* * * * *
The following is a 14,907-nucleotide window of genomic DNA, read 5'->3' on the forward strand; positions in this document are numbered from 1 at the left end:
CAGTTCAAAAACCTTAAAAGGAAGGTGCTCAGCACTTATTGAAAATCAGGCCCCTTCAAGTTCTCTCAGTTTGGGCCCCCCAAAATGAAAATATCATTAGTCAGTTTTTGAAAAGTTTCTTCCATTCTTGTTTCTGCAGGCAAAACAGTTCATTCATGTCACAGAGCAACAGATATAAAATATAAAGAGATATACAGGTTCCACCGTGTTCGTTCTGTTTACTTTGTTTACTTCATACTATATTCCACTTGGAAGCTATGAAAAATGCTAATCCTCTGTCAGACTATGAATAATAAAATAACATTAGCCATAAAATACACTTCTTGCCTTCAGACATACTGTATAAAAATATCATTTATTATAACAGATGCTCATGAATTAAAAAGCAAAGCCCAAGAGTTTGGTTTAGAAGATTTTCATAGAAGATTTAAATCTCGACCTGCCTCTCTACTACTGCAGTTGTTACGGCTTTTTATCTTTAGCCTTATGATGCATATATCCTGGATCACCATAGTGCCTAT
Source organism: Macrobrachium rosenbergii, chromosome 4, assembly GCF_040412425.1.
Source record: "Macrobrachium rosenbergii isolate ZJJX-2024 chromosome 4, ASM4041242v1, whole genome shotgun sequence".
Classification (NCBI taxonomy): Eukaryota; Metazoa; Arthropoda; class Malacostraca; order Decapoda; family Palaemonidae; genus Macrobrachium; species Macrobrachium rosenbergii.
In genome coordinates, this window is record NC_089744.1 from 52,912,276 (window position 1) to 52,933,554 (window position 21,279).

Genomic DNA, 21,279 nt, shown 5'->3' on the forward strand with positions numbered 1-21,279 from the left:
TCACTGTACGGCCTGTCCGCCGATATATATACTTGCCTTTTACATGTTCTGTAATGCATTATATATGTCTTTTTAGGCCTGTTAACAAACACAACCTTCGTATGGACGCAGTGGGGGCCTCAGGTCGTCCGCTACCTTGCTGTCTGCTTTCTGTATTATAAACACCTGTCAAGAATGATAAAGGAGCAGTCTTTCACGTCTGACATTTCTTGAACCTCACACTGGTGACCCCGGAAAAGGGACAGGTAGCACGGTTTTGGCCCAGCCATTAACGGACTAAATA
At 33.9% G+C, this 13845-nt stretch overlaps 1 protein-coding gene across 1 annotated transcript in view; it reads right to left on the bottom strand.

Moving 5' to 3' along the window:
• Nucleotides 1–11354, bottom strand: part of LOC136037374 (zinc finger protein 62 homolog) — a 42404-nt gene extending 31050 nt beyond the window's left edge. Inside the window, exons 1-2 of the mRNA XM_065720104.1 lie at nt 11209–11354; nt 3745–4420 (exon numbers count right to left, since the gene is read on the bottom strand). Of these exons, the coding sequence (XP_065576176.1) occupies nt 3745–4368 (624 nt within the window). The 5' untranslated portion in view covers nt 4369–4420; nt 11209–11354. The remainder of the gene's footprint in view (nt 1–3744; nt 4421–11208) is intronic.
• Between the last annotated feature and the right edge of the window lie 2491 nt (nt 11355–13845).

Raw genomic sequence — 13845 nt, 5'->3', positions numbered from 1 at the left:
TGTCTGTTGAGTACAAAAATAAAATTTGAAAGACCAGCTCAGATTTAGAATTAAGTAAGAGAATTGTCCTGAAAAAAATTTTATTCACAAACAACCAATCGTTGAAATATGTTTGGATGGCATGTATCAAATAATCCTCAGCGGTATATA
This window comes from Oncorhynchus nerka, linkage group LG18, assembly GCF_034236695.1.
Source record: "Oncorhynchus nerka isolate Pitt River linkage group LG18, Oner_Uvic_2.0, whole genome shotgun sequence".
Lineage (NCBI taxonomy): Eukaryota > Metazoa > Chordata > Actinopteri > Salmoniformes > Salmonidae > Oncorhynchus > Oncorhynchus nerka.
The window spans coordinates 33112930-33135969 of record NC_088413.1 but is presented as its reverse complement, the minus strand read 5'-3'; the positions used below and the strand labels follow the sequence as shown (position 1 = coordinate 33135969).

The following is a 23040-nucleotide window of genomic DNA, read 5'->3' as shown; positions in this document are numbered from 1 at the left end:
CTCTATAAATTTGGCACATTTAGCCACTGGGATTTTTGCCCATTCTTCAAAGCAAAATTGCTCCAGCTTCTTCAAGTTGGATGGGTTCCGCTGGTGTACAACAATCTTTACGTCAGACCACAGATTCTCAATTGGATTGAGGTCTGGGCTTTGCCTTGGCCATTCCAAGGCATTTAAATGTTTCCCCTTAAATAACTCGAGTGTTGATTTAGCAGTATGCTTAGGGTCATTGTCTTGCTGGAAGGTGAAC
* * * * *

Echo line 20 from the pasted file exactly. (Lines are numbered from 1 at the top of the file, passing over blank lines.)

CTCTATAAATTTGGCACATTTAGCCACTGGGATTTTTGCCCATTCTTCAAAGCAAAATTGCTCCAGCTTCTTCAAGTTGGATGGGTTCCGCTGGTGTACAACAATCTTTACGTCAGACCACAGATTCTCAATTGGATTGAGGTCTGGGCTTTGCCTTGGCCATTCCAAGGCATTTAAATGTTTCCCCTTAAATAACTCGAGTGTTGATTTAGCAGTATGCTTAGGGTCATTGTCTTGCTGGAAGGTGAAC